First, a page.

News media's asymmetric response to the economy and its impact on the public perception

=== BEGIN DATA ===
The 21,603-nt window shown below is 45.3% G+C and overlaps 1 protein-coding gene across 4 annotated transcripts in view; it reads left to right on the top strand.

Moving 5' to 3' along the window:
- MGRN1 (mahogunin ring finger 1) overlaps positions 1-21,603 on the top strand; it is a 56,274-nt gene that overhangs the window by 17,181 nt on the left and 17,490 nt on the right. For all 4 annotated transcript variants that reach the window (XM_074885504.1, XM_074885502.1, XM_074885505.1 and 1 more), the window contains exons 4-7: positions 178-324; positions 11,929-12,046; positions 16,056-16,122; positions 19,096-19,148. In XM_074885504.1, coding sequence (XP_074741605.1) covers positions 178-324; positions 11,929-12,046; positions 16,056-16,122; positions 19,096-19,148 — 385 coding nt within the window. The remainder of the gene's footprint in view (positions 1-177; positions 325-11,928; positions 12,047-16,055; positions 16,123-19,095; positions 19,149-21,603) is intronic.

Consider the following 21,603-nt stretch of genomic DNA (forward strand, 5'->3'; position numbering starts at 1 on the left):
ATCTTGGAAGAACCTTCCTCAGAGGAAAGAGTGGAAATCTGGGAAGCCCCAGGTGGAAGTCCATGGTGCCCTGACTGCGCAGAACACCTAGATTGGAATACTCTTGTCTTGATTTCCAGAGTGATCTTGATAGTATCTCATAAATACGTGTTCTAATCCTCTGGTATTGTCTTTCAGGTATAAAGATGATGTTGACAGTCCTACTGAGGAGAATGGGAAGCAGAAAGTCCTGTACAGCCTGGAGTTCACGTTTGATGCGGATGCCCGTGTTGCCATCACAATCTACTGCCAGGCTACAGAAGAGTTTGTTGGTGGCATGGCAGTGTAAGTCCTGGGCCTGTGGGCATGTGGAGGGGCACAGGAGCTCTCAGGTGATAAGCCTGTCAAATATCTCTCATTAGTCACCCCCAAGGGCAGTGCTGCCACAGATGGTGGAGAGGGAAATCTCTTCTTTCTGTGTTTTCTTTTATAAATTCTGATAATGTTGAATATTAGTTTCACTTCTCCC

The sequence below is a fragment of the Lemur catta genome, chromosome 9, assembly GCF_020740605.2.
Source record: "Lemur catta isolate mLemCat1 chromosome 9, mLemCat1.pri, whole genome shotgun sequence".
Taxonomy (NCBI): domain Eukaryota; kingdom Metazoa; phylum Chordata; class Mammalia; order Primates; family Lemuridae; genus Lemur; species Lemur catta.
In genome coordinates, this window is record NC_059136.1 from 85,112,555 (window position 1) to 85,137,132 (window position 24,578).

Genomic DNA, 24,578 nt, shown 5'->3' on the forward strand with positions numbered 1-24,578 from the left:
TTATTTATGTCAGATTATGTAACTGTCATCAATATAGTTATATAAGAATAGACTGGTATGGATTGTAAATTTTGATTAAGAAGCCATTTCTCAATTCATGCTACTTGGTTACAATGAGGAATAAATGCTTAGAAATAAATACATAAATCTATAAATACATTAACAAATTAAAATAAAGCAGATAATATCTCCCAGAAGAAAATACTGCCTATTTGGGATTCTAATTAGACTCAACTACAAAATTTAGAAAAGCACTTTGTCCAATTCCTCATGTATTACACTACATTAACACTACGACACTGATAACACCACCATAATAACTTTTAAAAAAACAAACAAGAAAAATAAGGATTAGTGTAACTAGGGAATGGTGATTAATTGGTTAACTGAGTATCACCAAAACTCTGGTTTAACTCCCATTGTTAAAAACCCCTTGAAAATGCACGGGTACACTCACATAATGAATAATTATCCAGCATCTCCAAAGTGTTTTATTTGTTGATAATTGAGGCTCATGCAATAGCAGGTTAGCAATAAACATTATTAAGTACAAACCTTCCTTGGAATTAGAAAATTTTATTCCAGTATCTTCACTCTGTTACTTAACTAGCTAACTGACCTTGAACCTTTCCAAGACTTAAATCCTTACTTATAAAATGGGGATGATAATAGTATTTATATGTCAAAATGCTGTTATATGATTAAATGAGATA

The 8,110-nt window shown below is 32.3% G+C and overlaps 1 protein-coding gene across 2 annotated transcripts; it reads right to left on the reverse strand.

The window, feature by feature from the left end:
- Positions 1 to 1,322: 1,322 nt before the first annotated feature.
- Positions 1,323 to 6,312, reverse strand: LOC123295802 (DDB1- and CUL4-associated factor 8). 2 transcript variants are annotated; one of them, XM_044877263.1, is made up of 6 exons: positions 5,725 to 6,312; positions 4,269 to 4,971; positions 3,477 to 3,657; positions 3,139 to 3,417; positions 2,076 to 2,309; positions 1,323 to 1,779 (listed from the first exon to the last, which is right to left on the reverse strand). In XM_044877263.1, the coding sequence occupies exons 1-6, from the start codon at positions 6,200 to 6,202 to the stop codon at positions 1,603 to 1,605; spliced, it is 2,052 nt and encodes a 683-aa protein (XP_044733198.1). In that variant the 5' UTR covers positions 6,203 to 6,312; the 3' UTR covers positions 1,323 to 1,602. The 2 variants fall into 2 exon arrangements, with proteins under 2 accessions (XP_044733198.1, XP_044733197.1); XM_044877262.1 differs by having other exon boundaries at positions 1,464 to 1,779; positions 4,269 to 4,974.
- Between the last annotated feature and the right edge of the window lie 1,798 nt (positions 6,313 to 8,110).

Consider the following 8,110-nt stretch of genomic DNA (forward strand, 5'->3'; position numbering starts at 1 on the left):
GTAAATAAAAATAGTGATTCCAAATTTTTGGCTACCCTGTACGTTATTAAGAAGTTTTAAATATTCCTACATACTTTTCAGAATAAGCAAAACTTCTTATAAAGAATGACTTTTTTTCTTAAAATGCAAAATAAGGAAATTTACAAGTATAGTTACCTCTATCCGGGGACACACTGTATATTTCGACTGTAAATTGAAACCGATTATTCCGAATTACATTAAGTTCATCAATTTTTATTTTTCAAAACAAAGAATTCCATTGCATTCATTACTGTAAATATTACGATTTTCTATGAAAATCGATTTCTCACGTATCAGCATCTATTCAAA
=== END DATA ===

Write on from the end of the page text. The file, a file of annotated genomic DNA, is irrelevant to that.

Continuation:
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[ACCESS RESTRICTED TO THE UNIVERSITY OF MISSOURI AT AUTHOR'S REQUEST.] This study investigated whether write more about negative economic news and people pay more attention to negative than positive economic news. It also examined whether news media's negatively asymmetric response was diminished in idential election years compared to non-election periods. In so doing, the news coverage of consumer price, unemployment, and the economy in general on the front pages of three newspapers was compared with economic indices. People's economic perceptions were investigated in terms of their associations with reality and news coverage. As indicators for economic reality and public perception, the study used the indices released by the Korea National Statistical Office. In the case of consumer price and unemployment, the three newspapers all showed an asymmetric response through which their negative coverage was closely associated with economic indices, while the positive coverage was not. People showed an asymmetric response as well: their economic perceptions were closely associated with the news coverage when the economy was deteriorating. Also, the perceptions were more closely connected to negative news coverage than positive one. The significance of the study theorizing asymmetric response based on the evolutionary perspective of news and increasing empirical evidence from a non-western society was discussed.
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